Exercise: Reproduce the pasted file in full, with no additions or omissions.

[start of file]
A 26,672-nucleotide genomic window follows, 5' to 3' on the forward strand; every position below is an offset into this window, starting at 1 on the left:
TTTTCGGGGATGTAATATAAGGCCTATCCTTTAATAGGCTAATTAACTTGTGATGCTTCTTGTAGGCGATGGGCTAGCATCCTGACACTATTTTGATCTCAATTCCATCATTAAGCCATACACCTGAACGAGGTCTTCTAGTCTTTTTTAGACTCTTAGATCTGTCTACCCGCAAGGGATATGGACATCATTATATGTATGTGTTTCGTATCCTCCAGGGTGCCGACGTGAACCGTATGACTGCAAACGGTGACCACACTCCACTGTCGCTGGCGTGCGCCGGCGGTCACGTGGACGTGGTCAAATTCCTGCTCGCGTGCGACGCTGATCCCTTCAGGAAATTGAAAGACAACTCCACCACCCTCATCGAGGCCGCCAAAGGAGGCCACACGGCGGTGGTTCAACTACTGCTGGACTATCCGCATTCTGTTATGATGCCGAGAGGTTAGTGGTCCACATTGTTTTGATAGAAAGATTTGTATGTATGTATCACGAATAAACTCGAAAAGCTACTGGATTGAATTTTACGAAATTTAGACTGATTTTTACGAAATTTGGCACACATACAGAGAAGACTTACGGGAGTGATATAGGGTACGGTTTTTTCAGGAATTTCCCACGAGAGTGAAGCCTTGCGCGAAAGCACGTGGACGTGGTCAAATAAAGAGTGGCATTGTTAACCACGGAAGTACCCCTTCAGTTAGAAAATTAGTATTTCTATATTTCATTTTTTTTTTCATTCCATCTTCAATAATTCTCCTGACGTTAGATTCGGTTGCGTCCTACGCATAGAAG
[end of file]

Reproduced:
A 26,672-nucleotide genomic window follows, 5' to 3' on the forward strand; every position below is an offset into this window, starting at 1 on the left:
TTTTCGGGGATGTAATATAAGGCCTATCCTTTAATAGGCTAATTAACTTGTGATGCTTCTTGTAGGCGATGGGCTAGCATCCTGACACTATTTTGATCTCAATTCCATCATTAAGCCATACACCTGAACGAGGTCTTCTAGTCTTTTTTAGACTCTTAGATCTGTCTACCCGCAAGGGATATGGACATCATTATATGTATGTGTTTCGTATCCTCCAGGGTGCCGACGTGAACCGTATGACTGCAAACGGTGACCACACTCCACTGTCGCTGGCGTGCGCCGGCGGTCACGTGGACGTGGTCAAATTCCTGCTCGCGTGCGACGCTGATCCCTTCAGGAAATTGAAAGACAACTCCACCACCCTCATCGAGGCCGCCAAAGGAGGCCACACGGCGGTGGTTCAACTACTGCTGGACTATCCGCATTCTGTTATGATGCCGAGAGGTTAGTGGTCCACATTGTTTTGATAGAAAGATTTGTATGTATGTATCACGAATAAACTCGAAAAGCTACTGGATTGAATTTTACGAAATTTAGACTGATTTTTACGAAATTTGGCACACATACAGAGAAGACTTACGGGAGTGATATAGGGTACGGTTTTTTCAGGAATTTCCCACGAGAGTGAAGCCTTGCGCGAAAGCACGTGGACGTGGTCAAATAAAGAGTGGCATTGTTAACCACGGAAGTACCCCTTCAGTTAGAAAATTAGTATTTCTATATTTCATTTTTTTTTTCATTCCATCTTCAATAATTCTCCTGACGTTAGATTCGGTTGCGTCCTACGCATAGAAG